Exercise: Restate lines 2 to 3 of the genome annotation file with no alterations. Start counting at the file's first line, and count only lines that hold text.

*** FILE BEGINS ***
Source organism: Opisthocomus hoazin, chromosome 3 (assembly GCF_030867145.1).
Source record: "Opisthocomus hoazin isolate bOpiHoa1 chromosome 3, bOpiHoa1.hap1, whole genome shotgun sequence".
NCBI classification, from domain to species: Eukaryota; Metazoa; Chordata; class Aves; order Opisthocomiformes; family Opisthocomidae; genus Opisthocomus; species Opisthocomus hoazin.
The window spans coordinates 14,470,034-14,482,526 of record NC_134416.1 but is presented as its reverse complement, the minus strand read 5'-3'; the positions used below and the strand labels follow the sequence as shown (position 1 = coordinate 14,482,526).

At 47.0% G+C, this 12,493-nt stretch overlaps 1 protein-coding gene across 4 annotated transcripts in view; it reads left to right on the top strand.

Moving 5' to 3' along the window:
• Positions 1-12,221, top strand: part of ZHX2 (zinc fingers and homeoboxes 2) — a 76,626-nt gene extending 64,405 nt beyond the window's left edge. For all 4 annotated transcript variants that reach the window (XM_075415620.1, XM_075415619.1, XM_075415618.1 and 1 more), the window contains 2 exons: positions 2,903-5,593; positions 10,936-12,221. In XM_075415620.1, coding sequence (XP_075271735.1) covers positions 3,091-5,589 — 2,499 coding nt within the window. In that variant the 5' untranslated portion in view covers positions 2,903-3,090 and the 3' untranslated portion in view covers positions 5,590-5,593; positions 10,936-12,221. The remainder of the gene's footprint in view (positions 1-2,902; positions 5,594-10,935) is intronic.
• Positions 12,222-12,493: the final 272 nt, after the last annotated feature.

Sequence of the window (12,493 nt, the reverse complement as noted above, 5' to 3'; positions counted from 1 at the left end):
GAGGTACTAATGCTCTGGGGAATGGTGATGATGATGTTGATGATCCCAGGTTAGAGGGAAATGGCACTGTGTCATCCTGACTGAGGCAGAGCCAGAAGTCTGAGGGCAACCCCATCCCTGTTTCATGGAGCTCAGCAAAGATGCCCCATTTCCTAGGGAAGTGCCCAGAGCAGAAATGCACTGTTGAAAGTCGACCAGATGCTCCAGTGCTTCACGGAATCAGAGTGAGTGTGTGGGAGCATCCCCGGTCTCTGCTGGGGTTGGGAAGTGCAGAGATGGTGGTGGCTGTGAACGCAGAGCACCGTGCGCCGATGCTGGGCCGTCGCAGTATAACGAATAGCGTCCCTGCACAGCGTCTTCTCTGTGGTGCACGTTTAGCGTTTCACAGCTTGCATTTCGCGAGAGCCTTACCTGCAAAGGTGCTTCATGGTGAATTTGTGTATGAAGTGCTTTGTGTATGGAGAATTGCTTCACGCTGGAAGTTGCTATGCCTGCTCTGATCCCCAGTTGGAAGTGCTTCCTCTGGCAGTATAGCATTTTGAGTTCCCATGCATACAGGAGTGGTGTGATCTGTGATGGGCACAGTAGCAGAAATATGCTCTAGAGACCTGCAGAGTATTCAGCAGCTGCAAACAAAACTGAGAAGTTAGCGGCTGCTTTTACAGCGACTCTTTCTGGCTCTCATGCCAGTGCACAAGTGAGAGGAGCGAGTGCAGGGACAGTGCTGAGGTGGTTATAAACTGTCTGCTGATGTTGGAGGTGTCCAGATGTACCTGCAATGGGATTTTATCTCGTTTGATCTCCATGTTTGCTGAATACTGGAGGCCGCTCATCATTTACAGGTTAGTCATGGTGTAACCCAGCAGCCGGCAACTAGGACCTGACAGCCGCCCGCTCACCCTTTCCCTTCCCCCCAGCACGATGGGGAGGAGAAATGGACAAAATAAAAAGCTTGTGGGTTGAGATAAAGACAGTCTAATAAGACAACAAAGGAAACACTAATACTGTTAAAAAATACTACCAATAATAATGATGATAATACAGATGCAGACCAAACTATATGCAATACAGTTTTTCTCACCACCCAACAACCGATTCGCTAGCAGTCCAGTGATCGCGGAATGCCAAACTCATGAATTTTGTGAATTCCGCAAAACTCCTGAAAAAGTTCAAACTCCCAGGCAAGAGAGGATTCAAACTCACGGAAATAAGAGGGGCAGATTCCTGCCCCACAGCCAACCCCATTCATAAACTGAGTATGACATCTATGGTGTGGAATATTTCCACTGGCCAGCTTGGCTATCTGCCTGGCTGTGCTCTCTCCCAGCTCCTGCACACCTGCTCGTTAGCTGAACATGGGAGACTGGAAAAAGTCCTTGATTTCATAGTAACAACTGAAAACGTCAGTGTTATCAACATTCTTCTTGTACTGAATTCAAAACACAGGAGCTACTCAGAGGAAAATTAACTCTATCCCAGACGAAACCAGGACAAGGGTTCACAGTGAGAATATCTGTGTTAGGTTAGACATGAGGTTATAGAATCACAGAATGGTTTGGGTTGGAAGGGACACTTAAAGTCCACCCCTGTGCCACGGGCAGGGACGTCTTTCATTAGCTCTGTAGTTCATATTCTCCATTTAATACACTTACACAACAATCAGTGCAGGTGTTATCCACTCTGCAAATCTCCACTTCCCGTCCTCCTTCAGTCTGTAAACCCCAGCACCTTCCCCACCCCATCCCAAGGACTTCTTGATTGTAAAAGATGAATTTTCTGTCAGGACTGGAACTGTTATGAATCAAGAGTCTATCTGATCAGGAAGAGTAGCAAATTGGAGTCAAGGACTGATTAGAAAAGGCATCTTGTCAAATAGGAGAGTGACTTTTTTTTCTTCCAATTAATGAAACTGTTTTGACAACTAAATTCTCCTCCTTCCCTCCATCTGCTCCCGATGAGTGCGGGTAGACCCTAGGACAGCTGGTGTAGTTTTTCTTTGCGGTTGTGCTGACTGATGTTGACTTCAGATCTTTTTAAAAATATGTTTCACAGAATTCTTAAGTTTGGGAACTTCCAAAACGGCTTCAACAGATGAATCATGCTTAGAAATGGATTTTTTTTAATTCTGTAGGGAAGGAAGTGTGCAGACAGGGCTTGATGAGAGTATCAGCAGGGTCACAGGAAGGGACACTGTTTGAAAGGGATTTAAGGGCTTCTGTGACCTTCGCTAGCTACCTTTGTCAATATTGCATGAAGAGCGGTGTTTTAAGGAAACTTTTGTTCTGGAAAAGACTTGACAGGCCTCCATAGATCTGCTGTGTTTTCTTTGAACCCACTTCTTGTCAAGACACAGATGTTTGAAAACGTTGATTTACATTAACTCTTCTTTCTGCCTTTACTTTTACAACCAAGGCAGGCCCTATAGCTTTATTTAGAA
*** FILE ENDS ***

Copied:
Source record: "Opisthocomus hoazin isolate bOpiHoa1 chromosome 3, bOpiHoa1.hap1, whole genome shotgun sequence".
NCBI classification, from domain to species: Eukaryota; Metazoa; Chordata; class Aves; order Opisthocomiformes; family Opisthocomidae; genus Opisthocomus; species Opisthocomus hoazin.